Charlie Poulin trudged along the path by the Kennebec River, remembering what a job it was to help clear the trails so people could hike, ski and snowshoe there.

He often referred to his old friend, Jim Blakeslee, who worked alongside him.

“Me and Jim cleared the trail. We used a scythe on the grass and bushes, and if we had anything bigger, we’d take a chain saw and get rid of it. We took a lot of stuff out of here — shopping carts, tires. As a matter of fact, we put dumpsters down here and filled ’em right up.”

Poulin, 73, had met me at the Hathaway Creative Center parking lot where we marched south past a boat landing and into the trees leading to a large island abutting the Kennebec and surrounded on three sides by a small stream that flows around it.

The city’s Parks and Recreation Department, with help from City Engineer Greg Brown and Peter Garrett of Kennebec Messalonskee Trails, built a bridge to the island.

The area is lovely with old, giant maple trees towering overhead and a spectacular view of the Kennebec where seagulls perch on a rock island and a fisherman stood on the opposite shore casting a line.

Poulin, who visits the park all the time, crafted four wooden signs to mark the trails that say “Lockwood Mill Island Park, Carry In, Carry Out, Enjoy the Kennebec Trail.” He also carved an eagle head and a fish on the signs.

“You see the bald eagles go by, and you see the ducks, and once in a while you see a beaver,” he said. “I’ve always liked the outdoors. I didn’t play sports when I was young. I didn’t like football, I didn’t like baseball and I didn’t like hockey. None of that stuff interested me, but the outdoors did. Even today, every Saturday and Sunday, I go into the woods with my son.”

Poulin, who has close-cropped hair, glasses and a faint French accent, was wearing green work pants, work boots and a black and white T-shirt with a fish design on it and the words “Discover the Kennebec.”

He likes to fish and loves the Kennebec River and all the wildlife he sees there. Having grown up in the South End, this is like home.

“My father, Alfred, used to come here when he was 80 years old. He’d come down here and he used to fish. My father walked down from Beauceville, Canada, with another guy. They had a can of beans and 25 cents between them. They were young people in their 20s, and they were looking for work. They had to stop farm to farm and try to work for an hour or a half a day to get a meal or something, and they ended up over here.”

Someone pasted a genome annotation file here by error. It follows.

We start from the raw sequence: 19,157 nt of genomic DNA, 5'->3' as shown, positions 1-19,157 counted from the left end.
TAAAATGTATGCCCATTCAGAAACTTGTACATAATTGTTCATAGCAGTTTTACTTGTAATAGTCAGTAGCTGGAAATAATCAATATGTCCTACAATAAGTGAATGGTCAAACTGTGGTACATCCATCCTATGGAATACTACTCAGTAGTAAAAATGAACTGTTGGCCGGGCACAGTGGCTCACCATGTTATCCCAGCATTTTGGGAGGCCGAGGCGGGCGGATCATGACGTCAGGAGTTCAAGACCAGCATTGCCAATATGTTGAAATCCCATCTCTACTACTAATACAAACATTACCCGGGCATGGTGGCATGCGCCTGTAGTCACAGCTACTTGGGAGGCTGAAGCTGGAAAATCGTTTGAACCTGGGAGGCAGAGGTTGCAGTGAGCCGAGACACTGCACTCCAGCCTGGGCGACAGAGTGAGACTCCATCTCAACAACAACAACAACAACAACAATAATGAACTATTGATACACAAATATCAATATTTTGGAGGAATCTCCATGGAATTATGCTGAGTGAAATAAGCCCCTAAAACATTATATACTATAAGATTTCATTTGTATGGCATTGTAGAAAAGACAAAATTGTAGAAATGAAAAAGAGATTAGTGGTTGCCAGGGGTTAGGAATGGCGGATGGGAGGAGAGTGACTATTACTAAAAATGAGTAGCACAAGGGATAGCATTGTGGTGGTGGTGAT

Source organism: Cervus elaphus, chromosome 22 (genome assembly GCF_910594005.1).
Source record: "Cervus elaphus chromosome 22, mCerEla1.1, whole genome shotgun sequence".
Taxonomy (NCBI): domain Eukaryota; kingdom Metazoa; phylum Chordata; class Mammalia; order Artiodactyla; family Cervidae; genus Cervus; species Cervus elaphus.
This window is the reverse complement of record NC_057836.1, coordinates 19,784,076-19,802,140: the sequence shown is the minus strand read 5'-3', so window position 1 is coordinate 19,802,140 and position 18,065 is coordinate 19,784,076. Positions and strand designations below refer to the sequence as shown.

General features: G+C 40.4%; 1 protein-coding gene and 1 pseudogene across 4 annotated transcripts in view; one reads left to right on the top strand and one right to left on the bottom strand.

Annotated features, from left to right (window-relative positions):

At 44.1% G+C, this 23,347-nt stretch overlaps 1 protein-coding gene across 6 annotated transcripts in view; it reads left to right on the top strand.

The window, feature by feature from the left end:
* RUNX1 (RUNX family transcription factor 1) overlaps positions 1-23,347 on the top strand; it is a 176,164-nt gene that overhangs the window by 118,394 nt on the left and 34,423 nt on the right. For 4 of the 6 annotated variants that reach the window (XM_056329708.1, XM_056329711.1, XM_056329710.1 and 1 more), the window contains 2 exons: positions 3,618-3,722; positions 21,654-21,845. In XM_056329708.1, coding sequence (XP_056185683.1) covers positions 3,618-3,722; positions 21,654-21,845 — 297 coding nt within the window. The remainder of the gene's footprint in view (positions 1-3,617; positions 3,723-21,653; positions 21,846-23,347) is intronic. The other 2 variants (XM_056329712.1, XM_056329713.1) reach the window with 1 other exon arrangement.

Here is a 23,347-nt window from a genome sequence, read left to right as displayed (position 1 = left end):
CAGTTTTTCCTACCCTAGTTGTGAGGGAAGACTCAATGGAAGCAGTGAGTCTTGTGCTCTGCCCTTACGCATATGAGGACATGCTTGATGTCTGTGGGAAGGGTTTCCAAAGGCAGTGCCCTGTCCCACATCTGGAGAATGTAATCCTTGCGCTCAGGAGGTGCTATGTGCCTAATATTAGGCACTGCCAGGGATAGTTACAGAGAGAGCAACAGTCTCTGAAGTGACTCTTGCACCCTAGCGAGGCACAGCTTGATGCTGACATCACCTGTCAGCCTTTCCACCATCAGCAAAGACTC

“My father’s mother died when he was young, and his father couldn’t take care of him. He ended up in an orphanage. When he came here, he got a job at the Hollingsworth & Whitney mill in Winslow.”

The mill later was named Scott Paper Co. Poulin’s father worked in the yard there, driving trucks. Then he became a pipe fitter, and one of the best in the business, according to Poulin.

“They used to call him Joe Hollywood. He used to walk around with a cigar and it wasn’t lit, and he carried a pipe wrench on his back, and he’d go into a paper machine to work on it.”

His father eventually married, and Poulin and his sister were born. They lived on Clark Street across the road from where Poulin and his wife, Mary Jane, live now. His father died at 90 in 2010.

Poulin graduated from Waterville High School in 1962 and in 1964 was drafted into the U.S. Army, where he served as a tank driver in Alaska.

“I came back to Waterville. I ended up working at Ware-Butler. I worked in the yard unloading railroad cars. I used to deliver lumber and did shop work. I worked on doors, I put windows together, made counter tops. I used to do a lot of work for LaVerdiere’s Drug Store. I made their counter tops. I retired when I was 69 and a half.”

We left the park and drove to Poulin’s house on Clark Street, where he showed me his workshop in the basement. There he carves beautiful ducks, loons, geese and other birds out of wood. He also creates lovely birdhouses, walking sticks, vases, Santa Clauses, fish and picture frames. They are more than just wood carvings; they are works of art.

His workbench is covered with pieces in various stages of completion, interspersed with wood-carving magazines and wood scraps.

“I make a mess because I got too many projects started,” he said. “My mind goes all the time.”

“I tie flies, too,” he said, leading the way into a little room set up for that purpose. “I tied flies all last winter because I couldn’t do much. I can stand up now. Before, I couldn’t.”

He explained that a year ago he went into the hospital to have back surgery and was laid up a long time.

“I couldn’t snow blow or shovel. That bugged me. I like to do my own stuff.”

He and Mary Jane gave me a tour of their lovely yard, all trimmed up and surrounded by a wooden fence and stone wall he built around a garden.

They say they have had a good life, and each has been a Godsend to the other.

“We’re blessed, I think,” she said.

“I wouldn’t change my life for anything,” he added.


Amy Calder has been a Morning Sentinel reporter 27 years. Her column appears here Mondays. She may be reached at [email protected]. For previous Reporting Aside columns, go to

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